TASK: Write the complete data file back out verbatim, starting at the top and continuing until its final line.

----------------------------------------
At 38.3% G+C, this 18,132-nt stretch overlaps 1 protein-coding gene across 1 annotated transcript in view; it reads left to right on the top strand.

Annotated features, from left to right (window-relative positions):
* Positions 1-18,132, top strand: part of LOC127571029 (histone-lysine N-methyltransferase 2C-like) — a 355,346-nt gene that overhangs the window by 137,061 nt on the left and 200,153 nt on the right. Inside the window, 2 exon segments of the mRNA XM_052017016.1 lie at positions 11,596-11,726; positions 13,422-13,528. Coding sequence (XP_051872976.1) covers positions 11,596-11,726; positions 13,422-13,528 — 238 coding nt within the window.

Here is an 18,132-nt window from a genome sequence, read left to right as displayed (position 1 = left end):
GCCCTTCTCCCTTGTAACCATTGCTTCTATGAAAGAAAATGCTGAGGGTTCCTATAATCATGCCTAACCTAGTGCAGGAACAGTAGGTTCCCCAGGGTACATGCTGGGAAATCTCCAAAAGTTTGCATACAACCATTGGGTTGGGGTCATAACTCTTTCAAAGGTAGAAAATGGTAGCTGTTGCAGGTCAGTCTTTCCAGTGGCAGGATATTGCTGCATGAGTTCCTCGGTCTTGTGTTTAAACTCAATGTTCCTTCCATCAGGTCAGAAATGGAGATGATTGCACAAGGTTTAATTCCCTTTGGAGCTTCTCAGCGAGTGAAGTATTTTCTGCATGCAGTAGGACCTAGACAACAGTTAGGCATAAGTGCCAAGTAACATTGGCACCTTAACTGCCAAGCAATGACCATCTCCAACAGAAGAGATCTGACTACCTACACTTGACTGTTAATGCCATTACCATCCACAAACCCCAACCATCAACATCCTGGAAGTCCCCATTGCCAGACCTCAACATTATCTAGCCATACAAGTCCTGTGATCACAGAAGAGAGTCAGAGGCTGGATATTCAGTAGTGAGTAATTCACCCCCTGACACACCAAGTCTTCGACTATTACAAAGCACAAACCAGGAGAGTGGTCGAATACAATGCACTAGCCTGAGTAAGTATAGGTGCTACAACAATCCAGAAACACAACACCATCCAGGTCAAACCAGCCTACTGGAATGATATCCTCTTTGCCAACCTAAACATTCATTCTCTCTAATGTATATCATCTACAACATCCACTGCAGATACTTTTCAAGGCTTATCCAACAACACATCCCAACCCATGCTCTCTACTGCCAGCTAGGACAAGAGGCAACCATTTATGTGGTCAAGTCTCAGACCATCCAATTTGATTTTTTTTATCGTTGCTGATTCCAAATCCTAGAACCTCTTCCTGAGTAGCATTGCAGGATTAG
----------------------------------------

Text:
At 38.3% G+C, this 18,132-nt stretch overlaps 1 protein-coding gene across 1 annotated transcript in view; it reads left to right on the top strand.

Annotated features, from left to right (window-relative positions):
* Positions 1-18,132, top strand: part of LOC127571029 (histone-lysine N-methyltransferase 2C-like) — a 355,346-nt gene that overhangs the window by 137,061 nt on the left and 200,153 nt on the right. Inside the window, 2 exon segments of the mRNA XM_052017016.1 lie at positions 11,596-11,726; positions 13,422-13,528. Coding sequence (XP_051872976.1) covers positions 11,596-11,726; positions 13,422-13,528 — 238 coding nt within the window.

Here is an 18,132-nt window from a genome sequence, read left to right as displayed (position 1 = left end):
GCCCTTCTCCCTTGTAACCATTGCTTCTATGAAAGAAAATGCTGAGGGTTCCTATAATCATGCCTAACCTAGTGCAGGAACAGTAGGTTCCCCAGGGTACATGCTGGGAAATCTCCAAAAGTTTGCATACAACCATTGGGTTGGGGTCATAACTCTTTCAAAGGTAGAAAATGGTAGCTGTTGCAGGTCAGTCTTTCCAGTGGCAGGATATTGCTGCATGAGTTCCTCGGTCTTGTGTTTAAACTCAATGTTCCTTCCATCAGGTCAGAAATGGAGATGATTGCACAAGGTTTAATTCCCTTTGGAGCTTCTCAGCGAGTGAAGTATTTTCTGCATGCAGTAGGACCTAGACAACAGTTAGGCATAAGTGCCAAGTAACATTGGCACCTTAACTGCCAAGCAATGACCATCTCCAACAGAAGAGATCTGACTACCTACACTTGACTGTTAATGCCATTACCATCCACAAACCCCAACCATCAACATCCTGGAAGTCCCCATTGCCAGACCTCAACATTATCTAGCCATACAAGTCCTGTGATCACAGAAGAGAGTCAGAGGCTGGATATTCAGTAGTGAGTAATTCACCCCCTGACACACCAAGTCTTCGACTATTACAAAGCACAAACCAGGAGAGTGGTCGAATACAATGCACTAGCCTGAGTAAGTATAGGTGCTACAACAATCCAGAAACACAACACCATCCAGGTCAAACCAGCCTACTGGAATGATATCCTCTTTGCCAACCTAAACATTCATTCTCTCTAATGTATATCATCTACAACATCCACTGCAGATACTTTTCAAGGCTTATCCAACAACACATCCCAACCCATGCTCTCTACTGCCAGCTAGGACAAGAGGCAACCATTTATGTGGTCAAGTCTCAGACCATCCAATTTGATTTTTTTTATCGTTGCTGATTCCAAATCCTAGAACCTCTTCCTGAGTAGCATTGCAGGATTAG